Anagrams and syllabic wordplay of the kind championed by Frederick Ahl in his Metaformations have not always been favourably received by scholars of Latin poetry; I would hesitate to propose the following instance, were it not for the fact that its occurrence seems peculiarly apposite to the context in which it appears. That Roman poets were prepared to use such techniques to enhance the presentation of an argument by exemplifying its operation at a verbal level is demonstrated by the famous (...) passage of Lucretius in which the poet seeks to illustrate the tendency of semina … ardoris to create fire in wood by the literal presence of elements from the word for ‘fires’ in that denoting wood . A similar conception may underlie the association insinuated by the love elegists between amor and mors, suggesting that death is somehow ‘written into’ love: so Propertius declares laus in amore mori , while Tibullus appears to point to the lurking presence of death in the pursuit of love in the lines interea, dum fata sinunt, iungamus amores: | iam ueniet tenebris Mors adoperta caput – so swift and unexpected is death's approach that it is already present in aMOReS in the preceding line. Ovid's awareness of the poetic potential of this kind of play is fully exhibited in his celebrated account of Echo and Narcissus in Metamorphoses 3, where the subject matter gives the poet ample scope to exploit the humorous and pathetic possibilities afforded by Echo's fragmented repetitions of the frustrated entreaties of her beloved. (shrink)
Virgil's fourth Eclogue is one of the most quoted, adapted and discussed works of classical literature. This study traces the fortunes of Eclogue 4 in the literature and art of the Italian Renaissance. It sheds new light on some of the most canonical works of Western art and literature, as well as introducing a large number of other, lesser-known items, some of which have not appeared in print since their original publication, while others are extant only in manuscript. Individual chapters (...) are devoted to the uses made of the fourth Eclogue in the political panegyric of Medici Florence, the Venetian Republic and the Renaissance papacy, and to religious appropriations of the Virgilian text in the genres of epic and pastoral poetry. The book also investigates the appearance of quotations from the poem in fifteenth- and sixteenth-century fresco cycles representing the prophetic Sibyls in Italian churches. (shrink)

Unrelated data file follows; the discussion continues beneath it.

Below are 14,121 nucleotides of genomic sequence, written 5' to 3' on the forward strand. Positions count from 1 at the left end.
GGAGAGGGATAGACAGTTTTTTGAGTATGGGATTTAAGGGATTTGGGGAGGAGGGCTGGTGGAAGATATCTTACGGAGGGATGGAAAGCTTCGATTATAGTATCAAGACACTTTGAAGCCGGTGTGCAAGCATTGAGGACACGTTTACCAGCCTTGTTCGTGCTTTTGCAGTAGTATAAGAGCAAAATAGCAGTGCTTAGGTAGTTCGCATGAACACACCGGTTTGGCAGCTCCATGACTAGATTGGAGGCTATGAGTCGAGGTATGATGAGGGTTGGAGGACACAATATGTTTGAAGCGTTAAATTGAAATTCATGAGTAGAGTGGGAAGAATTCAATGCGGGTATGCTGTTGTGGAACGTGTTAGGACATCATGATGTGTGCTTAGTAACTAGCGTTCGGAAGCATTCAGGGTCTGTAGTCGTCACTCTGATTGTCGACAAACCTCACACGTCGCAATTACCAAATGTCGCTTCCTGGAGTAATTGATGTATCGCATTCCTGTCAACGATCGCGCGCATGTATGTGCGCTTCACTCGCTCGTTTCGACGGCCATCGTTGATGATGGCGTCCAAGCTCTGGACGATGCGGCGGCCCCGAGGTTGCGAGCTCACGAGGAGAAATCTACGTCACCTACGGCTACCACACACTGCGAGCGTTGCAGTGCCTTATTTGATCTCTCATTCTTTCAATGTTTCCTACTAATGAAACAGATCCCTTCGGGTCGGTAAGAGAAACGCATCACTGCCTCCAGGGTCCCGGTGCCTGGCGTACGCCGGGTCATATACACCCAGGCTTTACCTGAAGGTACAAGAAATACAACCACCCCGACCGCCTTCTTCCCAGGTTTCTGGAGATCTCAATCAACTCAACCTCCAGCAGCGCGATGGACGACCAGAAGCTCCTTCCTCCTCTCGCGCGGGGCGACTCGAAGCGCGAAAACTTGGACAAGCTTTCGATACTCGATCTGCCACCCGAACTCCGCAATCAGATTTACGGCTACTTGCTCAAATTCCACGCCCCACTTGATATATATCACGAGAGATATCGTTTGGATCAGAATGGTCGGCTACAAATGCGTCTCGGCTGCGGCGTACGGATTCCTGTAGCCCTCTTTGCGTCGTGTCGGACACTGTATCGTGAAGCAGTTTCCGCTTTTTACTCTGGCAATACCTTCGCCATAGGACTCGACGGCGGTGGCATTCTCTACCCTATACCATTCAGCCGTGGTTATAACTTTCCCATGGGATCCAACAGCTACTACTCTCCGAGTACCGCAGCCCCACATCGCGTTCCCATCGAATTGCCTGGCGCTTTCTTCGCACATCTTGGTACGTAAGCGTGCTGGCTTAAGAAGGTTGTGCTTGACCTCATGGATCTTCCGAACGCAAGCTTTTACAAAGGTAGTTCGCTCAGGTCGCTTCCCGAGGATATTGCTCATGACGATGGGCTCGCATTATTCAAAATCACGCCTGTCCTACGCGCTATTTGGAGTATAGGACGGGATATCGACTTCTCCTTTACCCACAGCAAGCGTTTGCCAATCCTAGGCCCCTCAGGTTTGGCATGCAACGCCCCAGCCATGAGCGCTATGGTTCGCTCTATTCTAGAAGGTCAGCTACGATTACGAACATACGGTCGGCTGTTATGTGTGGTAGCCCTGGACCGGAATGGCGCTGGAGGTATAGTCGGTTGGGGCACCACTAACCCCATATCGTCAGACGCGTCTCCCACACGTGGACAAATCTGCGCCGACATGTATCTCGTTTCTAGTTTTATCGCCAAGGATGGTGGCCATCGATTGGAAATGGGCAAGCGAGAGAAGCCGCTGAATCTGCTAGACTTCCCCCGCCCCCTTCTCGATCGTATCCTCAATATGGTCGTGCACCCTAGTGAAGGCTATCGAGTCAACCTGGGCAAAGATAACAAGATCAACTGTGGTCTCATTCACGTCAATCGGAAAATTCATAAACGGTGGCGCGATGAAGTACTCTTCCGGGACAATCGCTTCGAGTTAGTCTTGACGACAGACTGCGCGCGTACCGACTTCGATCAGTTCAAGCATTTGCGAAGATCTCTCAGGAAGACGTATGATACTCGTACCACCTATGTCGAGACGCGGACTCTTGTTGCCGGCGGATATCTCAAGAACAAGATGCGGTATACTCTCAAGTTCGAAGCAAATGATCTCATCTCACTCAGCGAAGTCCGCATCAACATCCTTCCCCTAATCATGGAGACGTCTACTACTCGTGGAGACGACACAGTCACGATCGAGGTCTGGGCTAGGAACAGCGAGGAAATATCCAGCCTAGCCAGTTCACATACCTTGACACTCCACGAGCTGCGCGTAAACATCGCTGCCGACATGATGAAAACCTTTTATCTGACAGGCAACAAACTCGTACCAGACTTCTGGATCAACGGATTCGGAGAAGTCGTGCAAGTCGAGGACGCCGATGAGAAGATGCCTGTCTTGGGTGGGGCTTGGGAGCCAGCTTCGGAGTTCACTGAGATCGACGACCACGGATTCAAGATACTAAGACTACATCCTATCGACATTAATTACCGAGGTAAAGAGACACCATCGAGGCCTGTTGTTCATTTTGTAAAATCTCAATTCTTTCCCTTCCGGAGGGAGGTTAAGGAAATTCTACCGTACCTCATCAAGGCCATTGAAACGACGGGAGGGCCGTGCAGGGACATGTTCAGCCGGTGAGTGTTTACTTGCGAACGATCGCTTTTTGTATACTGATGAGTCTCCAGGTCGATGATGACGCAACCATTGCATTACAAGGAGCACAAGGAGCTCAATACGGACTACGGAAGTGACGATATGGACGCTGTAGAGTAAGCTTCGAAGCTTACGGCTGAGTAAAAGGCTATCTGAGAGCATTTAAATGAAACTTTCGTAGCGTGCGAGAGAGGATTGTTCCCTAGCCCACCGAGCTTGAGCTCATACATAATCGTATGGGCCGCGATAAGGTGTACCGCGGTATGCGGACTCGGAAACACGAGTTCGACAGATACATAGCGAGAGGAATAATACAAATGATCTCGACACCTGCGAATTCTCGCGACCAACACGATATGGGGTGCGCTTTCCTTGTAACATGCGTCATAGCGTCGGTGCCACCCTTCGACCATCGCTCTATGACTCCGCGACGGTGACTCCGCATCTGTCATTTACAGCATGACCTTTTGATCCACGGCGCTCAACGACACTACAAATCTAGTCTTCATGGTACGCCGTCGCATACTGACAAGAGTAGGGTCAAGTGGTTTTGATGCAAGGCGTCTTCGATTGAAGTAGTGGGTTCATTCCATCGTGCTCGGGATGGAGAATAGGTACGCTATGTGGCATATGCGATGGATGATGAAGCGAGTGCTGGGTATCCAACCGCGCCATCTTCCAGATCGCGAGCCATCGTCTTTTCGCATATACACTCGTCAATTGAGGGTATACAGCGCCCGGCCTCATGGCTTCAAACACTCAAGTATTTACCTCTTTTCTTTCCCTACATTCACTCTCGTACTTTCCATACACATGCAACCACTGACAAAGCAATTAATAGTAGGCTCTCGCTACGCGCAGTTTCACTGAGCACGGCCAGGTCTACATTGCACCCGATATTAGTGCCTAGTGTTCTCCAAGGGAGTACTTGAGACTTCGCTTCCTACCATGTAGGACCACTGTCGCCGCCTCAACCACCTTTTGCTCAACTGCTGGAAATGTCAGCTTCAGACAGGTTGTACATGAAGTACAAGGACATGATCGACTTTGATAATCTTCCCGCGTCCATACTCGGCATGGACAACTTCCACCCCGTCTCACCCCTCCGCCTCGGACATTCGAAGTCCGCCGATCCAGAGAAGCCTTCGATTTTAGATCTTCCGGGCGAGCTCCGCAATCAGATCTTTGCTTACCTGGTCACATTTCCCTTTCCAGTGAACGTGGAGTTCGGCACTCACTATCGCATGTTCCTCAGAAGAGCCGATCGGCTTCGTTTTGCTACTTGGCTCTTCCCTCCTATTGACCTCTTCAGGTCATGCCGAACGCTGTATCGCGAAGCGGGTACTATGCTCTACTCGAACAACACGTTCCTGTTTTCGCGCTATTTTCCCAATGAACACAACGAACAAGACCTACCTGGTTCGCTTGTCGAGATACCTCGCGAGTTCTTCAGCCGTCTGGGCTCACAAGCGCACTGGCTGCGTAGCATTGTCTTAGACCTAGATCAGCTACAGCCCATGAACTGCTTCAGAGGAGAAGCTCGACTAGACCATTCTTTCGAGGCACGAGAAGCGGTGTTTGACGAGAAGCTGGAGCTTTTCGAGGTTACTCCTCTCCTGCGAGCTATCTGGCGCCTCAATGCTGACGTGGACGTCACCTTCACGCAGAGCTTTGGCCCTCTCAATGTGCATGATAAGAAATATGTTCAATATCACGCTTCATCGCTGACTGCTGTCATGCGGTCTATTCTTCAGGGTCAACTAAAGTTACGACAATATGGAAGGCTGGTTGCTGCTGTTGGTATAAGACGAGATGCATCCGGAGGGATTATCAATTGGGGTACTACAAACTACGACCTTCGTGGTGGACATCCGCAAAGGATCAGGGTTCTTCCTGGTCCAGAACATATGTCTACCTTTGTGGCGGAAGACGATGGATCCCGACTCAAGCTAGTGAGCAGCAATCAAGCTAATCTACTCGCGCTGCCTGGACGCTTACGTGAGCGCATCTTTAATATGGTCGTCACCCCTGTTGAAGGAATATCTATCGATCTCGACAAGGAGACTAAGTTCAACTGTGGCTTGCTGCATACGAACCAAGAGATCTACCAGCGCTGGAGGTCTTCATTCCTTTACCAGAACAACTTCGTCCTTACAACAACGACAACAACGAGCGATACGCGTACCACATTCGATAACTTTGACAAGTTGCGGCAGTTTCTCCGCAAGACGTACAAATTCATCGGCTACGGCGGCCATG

There is a surprising amount of philosophy underlying the way we choose to measure poverty, including in the matter of the seemingly uncomplicated task of specifying an income poverty line. The present essay examines some of these issues of fact, value, and reasoning as they apply to the enterprise of assessing magnitudes of, and trends in, global money-metric poverty.
Contemporary liberal democracy employs a conception of legitimacy according to which political decisions and institutions must be at least in principle justifiable to all citizens. This conception of legitimacy is difficult to satisfy when citizens are deeply divided at the level of fundamental moral, religious, and philosophical commitments. Many have followed the later Rawls in holding that where a reasonable pluralism of such commitments persists, political justification must eschew appeal to any controversial moral, religious, or philosophical premises. In this way, (...) the Rawlsian account of public political justification involves a politics of omission, where citizens are expected to bracket off their most fundamental commitments and seek justifications that draw only from uncontroversial premises. This politics of omission is necessary, Rawls argues, for political stability. But there is good social epistemic evidence for the view that the politics of omission encourages insularity among like-minded groups, and that this insularity in turn generates extremism. So omission is likely to lead to instability, not stability. (shrink)